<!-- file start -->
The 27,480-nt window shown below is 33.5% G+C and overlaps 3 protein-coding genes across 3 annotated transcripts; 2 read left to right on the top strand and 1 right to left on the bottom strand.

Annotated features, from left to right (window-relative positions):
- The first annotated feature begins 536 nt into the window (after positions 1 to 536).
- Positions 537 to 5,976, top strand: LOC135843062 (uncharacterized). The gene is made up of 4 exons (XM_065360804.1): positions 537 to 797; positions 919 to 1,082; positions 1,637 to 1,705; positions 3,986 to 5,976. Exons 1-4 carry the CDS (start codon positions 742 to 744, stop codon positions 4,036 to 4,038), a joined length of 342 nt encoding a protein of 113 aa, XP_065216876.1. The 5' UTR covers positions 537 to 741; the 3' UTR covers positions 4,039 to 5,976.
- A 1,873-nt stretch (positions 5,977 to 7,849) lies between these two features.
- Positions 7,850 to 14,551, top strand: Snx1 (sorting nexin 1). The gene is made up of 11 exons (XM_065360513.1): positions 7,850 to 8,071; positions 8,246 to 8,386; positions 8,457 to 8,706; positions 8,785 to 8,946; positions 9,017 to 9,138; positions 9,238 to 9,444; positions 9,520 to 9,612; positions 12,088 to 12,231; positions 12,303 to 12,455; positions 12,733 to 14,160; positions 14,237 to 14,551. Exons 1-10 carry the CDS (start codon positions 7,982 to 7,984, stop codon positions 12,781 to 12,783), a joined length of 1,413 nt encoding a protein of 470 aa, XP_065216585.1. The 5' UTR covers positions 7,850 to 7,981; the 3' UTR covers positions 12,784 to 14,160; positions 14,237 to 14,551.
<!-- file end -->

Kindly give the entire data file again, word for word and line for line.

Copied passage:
The 27,480-nt window shown below is 33.5% G+C and overlaps 3 protein-coding genes across 3 annotated transcripts; 2 read left to right on the top strand and 1 right to left on the bottom strand.

Annotated features, from left to right (window-relative positions):
- The first annotated feature begins 536 nt into the window (after positions 1 to 536).
- Positions 537 to 5,976, top strand: LOC135843062 (uncharacterized). The gene is made up of 4 exons (XM_065360804.1): positions 537 to 797; positions 919 to 1,082; positions 1,637 to 1,705; positions 3,986 to 5,976. Exons 1-4 carry the CDS (start codon positions 742 to 744, stop codon positions 4,036 to 4,038), a joined length of 342 nt encoding a protein of 113 aa, XP_065216876.1. The 5' UTR covers positions 537 to 741; the 3' UTR covers positions 4,039 to 5,976.
- A 1,873-nt stretch (positions 5,977 to 7,849) lies between these two features.
- Positions 7,850 to 14,551, top strand: Snx1 (sorting nexin 1). The gene is made up of 11 exons (XM_065360513.1): positions 7,850 to 8,071; positions 8,246 to 8,386; positions 8,457 to 8,706; positions 8,785 to 8,946; positions 9,017 to 9,138; positions 9,238 to 9,444; positions 9,520 to 9,612; positions 12,088 to 12,231; positions 12,303 to 12,455; positions 12,733 to 14,160; positions 14,237 to 14,551. Exons 1-10 carry the CDS (start codon positions 7,982 to 7,984, stop codon positions 12,781 to 12,783), a joined length of 1,413 nt encoding a protein of 470 aa, XP_065216585.1. The 5' UTR covers positions 7,850 to 7,981; the 3' UTR covers positions 12,784 to 14,160; positions 14,237 to 14,551.